During my recent trip, I did hardly any research - most of my time was spent out on the range. However I did manage a few hours in the library looking through the old Gibber Gabber newsletters. I discovered that in the 1960s, the enterprising Jean Macauley set up a business from her home, selling Aboriginal art and souvenirs like miniature weapon sets. There was no indication that they were sourced locally, and the advertisements regularly mentioned consignments of art from Arnhem Land. I have visions of French, German and Italian space scientists, out there for the ELDO programme, browsing in the shop for artefacts to take home, perhaps never aware that Kokatha people were still living in the area.
Saturday, December 02, 2006
Monday, November 27, 2006
Just back from four days at Woomera and my liver is suffering from an excess of entertainment ..... but what can I say? Can you imagine anything more magnificent than sipping champagne at the bottom of the massive 6b ELDO launcher on the edge of a vast salt lake? Many thanks to Garry and Sheryn Clarke, and Ellen and Jeff Ingold, for their generous hospitality.
More about this soon if I don't get distracted by other work.
Friday, November 17, 2006
Next week I'm going to Woomera, hoorah! Nights at the ELDO, days in the desert ..... actually I'm not doing fieldwork this time, just research. During my last visit, which was for a heritage consultancy, I had about half an hour in the new heritage centre. I was delighted with it, but also dismayed as I couldn't find anything about Indigenous people at Woomera. I later learned that anything non-rockety had been squirrelled away in the old Nurrungar room, and no-one mentioned that it was there!
My understanding, from talking to Geoff Speirs in the early day of the new design, was that these aspects of Woomera's history would be incorporated. The fact that they are not illustrates the very point I have been arguing in relation to understanding Woomera's significance as a space site (for example, in Gorman 2005, Journal of Social Archaeology).
I can feel a new paper coming on .....
Sunday, October 22, 2006
This article, in the proceedings of the Fifth Australian Space Science Conference in 2005, isn't terribly accessible - but for those of you who are interested, it is now available on my Flinders University website. This is the URL:
There is an icon next to the article to click.
Update 22 January 2015: broken link - the new link is here.
Monday, October 16, 2006
Last night I watched Space Race, the series created by Deborah Cadbury. This episode was all about Sputnik 1 and Explorer 1, and their creators, von Braun and Korolev. Naturally, as a fan of Vanguard, I was disappointed at how the Naval Research Laboratory's satellite was treated in the documentary. There was no mention of the International Geophysical Year, or coherent explanation of the rationale behind preferring a non-military launch vehicle. The documentary maintained that James van Allen was called in at the last minute to build instrumentation for Explorer's experiments. The reality is that van Allen designed his experiment for Vanguard, but cunningly made it compatible with both satellites; when it became clear that Vanguard was under a cloud he transferred to Explorer. When Vanguard 1 was launched, it flew without its experiment packages.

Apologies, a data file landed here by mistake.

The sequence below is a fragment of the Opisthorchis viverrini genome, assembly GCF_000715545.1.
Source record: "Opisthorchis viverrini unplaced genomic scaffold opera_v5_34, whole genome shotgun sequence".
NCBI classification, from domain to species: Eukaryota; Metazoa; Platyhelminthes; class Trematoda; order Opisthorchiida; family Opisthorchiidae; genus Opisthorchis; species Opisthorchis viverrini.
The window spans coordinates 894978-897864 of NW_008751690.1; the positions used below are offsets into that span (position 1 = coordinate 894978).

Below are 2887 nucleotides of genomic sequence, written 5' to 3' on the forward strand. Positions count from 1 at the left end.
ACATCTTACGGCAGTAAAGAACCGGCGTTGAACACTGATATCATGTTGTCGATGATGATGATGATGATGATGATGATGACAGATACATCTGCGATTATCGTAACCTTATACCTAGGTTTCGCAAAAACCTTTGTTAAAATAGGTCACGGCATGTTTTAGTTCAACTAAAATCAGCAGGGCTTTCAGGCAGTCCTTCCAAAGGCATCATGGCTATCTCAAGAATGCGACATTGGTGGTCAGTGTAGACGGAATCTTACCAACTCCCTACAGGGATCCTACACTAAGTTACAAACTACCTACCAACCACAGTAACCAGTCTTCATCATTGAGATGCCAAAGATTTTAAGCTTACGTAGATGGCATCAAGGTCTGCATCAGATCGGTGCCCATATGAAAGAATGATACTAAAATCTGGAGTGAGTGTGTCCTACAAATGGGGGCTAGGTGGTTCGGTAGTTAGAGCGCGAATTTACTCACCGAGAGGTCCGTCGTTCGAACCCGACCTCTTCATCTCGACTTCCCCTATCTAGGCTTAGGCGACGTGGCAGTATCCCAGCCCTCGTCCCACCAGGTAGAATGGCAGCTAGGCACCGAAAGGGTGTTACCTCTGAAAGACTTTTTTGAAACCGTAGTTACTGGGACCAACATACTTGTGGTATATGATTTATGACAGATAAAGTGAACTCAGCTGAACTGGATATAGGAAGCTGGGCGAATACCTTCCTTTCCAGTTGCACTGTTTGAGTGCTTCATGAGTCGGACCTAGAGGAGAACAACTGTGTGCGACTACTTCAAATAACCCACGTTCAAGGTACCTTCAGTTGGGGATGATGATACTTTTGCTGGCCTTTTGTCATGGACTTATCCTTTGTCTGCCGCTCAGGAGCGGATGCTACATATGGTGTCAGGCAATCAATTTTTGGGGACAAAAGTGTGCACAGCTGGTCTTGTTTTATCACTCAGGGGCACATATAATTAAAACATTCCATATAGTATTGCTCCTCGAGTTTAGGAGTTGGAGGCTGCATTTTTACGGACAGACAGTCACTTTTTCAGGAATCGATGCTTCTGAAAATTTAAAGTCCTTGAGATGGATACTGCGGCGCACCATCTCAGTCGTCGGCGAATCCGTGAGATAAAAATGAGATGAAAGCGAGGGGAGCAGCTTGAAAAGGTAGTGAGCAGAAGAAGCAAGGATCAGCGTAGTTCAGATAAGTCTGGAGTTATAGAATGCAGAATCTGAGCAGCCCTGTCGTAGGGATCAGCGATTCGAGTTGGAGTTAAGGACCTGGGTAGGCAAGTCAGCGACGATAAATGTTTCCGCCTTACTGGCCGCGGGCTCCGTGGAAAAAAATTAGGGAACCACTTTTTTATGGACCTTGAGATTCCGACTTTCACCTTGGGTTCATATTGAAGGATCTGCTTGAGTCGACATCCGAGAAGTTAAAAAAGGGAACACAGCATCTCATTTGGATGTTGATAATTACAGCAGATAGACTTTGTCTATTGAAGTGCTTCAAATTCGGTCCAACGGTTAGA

Nonetheless, Vanguard 1 is still up there, and Explorer 1 re-entered in less than a month. Green and Lomask, historians of Vanguard, point out that its technologies are the basis of the USA space industry today.
Monday, September 18, 2006
All kinds of reports lately about celebrities in space. Paris Hilton (can't they just leave her there? someone quipped), William Shatner (not keen on vomiting, quite right too), and now Madonna. Will this make space travel more topical for a new generation? I feel I'd better start collecting news clippings, as this may be the tip of the iceberg, a new phenomenon in popular culture.
Of course if they are going to have girly celebs out there, the space knobs had better get the space toilet thing sorted out. I read somewhere recently that a Russian spacecraft had to have its toilets adapted for women. Do these people never learn?
In line with my argument that discarded human organic remains in orbit may one day acquire a scientific value, if cosmic rays don't cause complete denaturing of complex biomolecules (note the fluent use of technical terms meant to inspire credibility), it may be that celebrity waste may become a true collector's item for space scavengers of the future.
Friday, September 01, 2006
Sometimes the constant struggle to gain recognition for the cultural significance of space heritage can get a girl down. I was feeling rather depressed about life in general when I received an accolade that has made it all worthwhile. The utterly charming Nicey from A Nice Cup Of Tea And A Sit Down, the web's premier site for tea, biscuits, cake and sit downs, has declared that I am their favourite space archaeologist. It has made me happy for the last two days.
Nicey is very interested in space biscuits, as I may have mentioned already in this blog. Below is his take on the news that the Japanese are developing a special biscuit for long-haul space travel.
Nice News: Space biscuits will taste of worms or something
Wednesday 30 Aug 2006
Reporter: Nicey and Dr Alice Gorman
Reporter: Nicey and Dr Alice Gorman
NiceCupOfTeaAndASitDown's favourite space archaeologist Dr Alice Gorman has been in touch about Japanese plans for space biscuits. Masamichi Yamashita, a researcher with Japan Aerospace Exploration Agency has come up with recipe that uses all the things that your typical astronaut might have to hand on a five year long mission to Mars. Soybeans, rice and silkworm pupas are combined, all of which may be farmed in space. Apparently the pupas will need a quick stir frying to mask their fishy taste, before grinding them into a sort of powder which we are assured will taste almost like crab.